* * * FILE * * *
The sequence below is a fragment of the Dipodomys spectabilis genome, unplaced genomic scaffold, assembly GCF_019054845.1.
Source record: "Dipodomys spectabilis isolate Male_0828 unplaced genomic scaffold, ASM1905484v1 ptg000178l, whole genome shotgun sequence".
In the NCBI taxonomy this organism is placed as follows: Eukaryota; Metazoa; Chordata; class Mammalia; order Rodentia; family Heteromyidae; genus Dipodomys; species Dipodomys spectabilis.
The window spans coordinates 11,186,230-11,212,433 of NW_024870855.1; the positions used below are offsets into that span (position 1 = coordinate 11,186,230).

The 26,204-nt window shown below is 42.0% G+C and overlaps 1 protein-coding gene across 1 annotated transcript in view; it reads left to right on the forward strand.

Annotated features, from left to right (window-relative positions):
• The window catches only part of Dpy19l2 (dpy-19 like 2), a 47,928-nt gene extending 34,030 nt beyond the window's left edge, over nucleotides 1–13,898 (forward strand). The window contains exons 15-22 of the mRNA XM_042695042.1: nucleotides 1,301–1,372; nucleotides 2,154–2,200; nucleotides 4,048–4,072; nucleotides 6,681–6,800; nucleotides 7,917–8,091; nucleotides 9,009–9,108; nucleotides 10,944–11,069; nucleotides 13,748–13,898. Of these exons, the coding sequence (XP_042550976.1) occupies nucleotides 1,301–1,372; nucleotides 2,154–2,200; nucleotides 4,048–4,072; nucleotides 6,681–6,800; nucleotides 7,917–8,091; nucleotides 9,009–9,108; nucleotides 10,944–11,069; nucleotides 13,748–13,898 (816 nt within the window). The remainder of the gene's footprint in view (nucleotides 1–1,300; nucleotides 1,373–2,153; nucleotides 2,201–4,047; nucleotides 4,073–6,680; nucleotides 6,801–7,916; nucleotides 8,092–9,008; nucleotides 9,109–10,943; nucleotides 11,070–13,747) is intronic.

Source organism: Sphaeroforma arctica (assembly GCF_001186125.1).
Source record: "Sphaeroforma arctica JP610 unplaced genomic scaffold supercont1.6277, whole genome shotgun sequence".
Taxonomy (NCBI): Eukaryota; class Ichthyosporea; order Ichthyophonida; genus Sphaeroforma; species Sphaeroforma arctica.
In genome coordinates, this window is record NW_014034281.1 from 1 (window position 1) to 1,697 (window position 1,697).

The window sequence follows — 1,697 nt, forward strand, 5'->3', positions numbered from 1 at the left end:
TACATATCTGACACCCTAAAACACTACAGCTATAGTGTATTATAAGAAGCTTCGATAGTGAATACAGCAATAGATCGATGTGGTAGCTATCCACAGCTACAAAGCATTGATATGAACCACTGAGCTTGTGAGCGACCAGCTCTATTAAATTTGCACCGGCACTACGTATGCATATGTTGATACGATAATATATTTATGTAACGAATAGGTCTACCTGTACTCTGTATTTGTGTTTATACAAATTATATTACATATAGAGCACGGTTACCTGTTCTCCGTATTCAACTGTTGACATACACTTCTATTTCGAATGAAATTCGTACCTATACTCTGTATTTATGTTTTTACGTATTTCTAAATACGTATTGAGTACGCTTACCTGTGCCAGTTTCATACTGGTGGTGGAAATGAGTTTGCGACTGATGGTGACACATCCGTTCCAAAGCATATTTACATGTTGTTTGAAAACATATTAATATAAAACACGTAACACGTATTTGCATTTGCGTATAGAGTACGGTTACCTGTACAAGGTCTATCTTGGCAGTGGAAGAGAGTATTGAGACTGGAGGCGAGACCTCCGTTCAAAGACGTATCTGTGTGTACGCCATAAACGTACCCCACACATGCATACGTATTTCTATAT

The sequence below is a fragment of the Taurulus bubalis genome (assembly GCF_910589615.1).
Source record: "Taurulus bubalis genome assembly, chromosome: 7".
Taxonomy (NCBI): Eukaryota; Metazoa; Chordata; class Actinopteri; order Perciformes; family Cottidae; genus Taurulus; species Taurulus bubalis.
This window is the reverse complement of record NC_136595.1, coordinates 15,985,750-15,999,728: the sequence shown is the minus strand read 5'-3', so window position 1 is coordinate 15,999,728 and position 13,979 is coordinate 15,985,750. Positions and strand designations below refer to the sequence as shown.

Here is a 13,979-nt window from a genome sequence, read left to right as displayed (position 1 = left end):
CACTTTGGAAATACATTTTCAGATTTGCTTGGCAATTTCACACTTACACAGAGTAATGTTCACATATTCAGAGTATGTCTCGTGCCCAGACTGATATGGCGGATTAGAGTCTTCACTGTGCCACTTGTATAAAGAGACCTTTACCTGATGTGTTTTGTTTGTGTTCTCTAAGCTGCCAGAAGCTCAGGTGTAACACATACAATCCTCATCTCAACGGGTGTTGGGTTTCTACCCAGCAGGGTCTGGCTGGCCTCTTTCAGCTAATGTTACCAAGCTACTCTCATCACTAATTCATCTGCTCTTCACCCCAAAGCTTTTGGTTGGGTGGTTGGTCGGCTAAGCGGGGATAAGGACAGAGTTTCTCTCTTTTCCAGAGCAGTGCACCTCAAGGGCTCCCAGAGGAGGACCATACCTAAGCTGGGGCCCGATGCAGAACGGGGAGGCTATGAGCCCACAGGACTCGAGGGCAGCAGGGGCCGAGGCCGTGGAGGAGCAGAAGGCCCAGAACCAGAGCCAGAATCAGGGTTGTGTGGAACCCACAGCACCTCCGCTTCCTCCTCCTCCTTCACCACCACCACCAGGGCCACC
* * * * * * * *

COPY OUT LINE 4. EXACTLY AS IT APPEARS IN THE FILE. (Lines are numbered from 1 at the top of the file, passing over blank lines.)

The window spans coordinates 11,186,230-11,212,433 of NW_024870855.1; the positions used below are offsets into that span (position 1 = coordinate 11,186,230).